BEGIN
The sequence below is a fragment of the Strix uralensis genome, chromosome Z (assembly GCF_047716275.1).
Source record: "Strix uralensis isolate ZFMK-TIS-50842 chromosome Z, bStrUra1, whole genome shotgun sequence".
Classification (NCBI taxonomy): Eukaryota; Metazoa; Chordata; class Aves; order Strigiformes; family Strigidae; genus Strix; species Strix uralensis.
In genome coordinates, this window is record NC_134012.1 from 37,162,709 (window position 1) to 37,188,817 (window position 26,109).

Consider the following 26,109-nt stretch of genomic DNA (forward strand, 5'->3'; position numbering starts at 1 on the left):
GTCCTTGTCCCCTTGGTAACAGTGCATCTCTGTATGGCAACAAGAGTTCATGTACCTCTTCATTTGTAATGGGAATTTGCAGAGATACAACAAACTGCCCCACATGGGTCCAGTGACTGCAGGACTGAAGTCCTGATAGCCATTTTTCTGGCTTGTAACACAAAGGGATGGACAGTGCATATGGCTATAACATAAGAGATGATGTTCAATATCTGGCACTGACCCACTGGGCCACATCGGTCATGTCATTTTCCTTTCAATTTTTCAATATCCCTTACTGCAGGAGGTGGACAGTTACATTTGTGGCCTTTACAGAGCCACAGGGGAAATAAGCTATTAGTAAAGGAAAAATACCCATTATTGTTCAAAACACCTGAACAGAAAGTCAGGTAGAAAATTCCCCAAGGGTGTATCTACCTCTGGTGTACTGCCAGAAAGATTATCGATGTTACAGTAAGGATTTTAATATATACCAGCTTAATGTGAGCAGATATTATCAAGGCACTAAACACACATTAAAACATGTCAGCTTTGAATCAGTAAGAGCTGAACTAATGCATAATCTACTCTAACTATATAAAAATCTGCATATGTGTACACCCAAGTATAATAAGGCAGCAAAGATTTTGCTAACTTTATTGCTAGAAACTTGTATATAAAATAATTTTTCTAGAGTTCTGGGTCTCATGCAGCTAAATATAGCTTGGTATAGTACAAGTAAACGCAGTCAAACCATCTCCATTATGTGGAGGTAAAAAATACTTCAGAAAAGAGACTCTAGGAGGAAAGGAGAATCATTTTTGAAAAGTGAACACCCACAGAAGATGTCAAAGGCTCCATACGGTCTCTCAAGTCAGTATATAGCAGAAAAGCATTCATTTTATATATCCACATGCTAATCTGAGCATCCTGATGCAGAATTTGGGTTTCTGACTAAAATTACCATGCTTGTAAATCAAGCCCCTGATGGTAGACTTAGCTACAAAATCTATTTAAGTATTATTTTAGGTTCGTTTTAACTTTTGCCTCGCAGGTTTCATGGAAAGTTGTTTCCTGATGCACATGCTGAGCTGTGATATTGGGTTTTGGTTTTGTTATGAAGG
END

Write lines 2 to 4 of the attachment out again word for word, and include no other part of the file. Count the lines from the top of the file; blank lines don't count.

Source record: "Strix uralensis isolate ZFMK-TIS-50842 chromosome Z, bStrUra1, whole genome shotgun sequence".
Classification (NCBI taxonomy): Eukaryota; Metazoa; Chordata; class Aves; order Strigiformes; family Strigidae; genus Strix; species Strix uralensis.
In genome coordinates, this window is record NC_134012.1 from 37,162,709 (window position 1) to 37,188,817 (window position 26,109).